Nursing on a ‘knife-edge’ RCN warn of intensifying staffing crisis

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A nurse on a protest demanding a 15 per cent pay rise has had enough of poor pay and conditions

NURSES’ unions have declared that World Patient Safety Day 2021 must be a ‘wake-up call’ to ministers to tackle – ‘urgently’ – the nursing workforce crisis which is ‘currently on a knife-edge’.

Nursing staff are relied on to deliver safe and effective care in hospitals, the community, care homes, GP surgeries and more, for millions of people every day. But with tens of thousands of nursing vacancies in the NHS alone, and no government-led workforce planning in place to recruit and retain staff, patient safety may be impacted.

Soaring numbers of Covid-19 cases, and ‘an ever-growing backlog’ of people requiring care and seasonal pressures mean the profession faces the prospect of ‘another’ knife-edge winter. Too few nursing staff means teams are under pressure, under-resourced and care can be left undone.

The most recent official NHS data show that the number of registered nursing vacancies in England had risen by more than 3,000 – to 38,952. It also showed that the NHS waiting list for routine treatment rose to a record 5.6 million in July.

The RCN (Royal College of Nursing) nurses’ union’s Chair of Council Carol Popplestone said: ‘This World Patient Safety Day should be a wake-up call for the UK government – nursing staff deserve to be able to go to work with enough staff on shift to care properly and safely for their patients.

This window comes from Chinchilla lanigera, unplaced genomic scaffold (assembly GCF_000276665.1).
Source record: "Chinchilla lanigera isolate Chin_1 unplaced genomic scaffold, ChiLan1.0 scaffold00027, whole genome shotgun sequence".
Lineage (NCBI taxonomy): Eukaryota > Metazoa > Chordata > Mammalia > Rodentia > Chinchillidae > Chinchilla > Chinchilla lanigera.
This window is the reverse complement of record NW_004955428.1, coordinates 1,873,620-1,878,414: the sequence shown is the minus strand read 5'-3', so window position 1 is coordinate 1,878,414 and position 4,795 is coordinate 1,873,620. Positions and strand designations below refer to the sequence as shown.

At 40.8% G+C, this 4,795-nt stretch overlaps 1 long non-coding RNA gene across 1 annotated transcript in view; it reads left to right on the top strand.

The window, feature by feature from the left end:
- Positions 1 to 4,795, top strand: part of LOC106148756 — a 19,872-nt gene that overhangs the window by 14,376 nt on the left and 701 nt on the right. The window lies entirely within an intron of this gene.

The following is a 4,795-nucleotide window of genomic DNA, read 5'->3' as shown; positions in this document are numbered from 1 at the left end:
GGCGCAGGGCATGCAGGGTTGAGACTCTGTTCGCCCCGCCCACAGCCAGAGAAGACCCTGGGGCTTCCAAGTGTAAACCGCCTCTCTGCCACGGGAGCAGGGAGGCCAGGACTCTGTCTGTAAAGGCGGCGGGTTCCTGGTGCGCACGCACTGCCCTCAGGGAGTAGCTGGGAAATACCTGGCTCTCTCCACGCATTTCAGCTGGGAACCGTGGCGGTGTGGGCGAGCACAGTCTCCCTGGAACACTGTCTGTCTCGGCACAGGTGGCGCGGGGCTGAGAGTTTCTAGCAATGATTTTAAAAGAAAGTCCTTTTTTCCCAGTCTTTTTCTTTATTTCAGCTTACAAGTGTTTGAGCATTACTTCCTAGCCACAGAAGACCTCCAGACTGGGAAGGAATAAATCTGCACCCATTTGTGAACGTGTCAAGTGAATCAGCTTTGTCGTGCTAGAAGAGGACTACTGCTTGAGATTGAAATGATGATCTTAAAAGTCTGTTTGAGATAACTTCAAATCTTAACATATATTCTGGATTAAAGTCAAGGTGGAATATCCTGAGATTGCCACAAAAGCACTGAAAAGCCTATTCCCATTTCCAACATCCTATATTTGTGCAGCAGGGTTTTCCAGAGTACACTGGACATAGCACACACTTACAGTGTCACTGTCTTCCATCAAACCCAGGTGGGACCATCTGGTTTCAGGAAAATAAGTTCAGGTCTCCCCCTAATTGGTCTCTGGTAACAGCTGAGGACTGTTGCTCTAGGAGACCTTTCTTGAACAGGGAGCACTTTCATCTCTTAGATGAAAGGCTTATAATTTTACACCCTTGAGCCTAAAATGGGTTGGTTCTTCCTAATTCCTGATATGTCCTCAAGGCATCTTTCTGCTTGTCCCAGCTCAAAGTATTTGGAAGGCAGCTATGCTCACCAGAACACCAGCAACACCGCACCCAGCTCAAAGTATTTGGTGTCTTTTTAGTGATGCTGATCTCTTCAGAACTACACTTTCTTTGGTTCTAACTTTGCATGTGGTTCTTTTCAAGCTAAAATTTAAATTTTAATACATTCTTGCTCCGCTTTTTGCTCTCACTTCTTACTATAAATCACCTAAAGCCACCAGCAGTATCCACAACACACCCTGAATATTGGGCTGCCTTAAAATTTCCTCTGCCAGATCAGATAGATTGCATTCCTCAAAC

‘That is what patients and their families deserve too. We will continue to campaign for safe nurse staffing and fair pay on behalf of our members until the UK government recognises their clinical expertise and knowledge, and makes the right political choice by properly investing in the nursing workforce.’

RCN President Dr Denise Chaffer added: ‘Our members continue to provide the best care they can for patients across the health and care system, under continuing difficult conditions.

‘This World Patient Safety Day, I’d like to extend my thanks to all nursing staff in the UK and across the globe, for their continued commitment to provide the safety-critical care their patients and families need.

‘I hope that nursing staff take time today to recognise their incredible contribution to the health and wellbeing of our communities, despite continued nursing staff shortages.’

Also to mark World Patient Safety Day, the RCN has released a new video featuring ‘Game of Thrones’ star and RCN ambassador Emilia Clarke, who is supporting its call for action.

In her message to nursing staff she said: ‘This day is a reminder of all you do to keep us safe and well, but I know you are still campaigning to get your work recognised by others, including with fairer pay levels and even safer workplaces. You have my full support, and I will always help to fight your corner.’

Supporting members to deliver safe and effective care is one of the RCN’s key priorities. The RCN’s Nursing Workforce Standards, published earlier this year, help all nursing staff understand what measures must be in place to support the delivery of safe and effective care – and challenge employers safely when they feel the standards are not being met.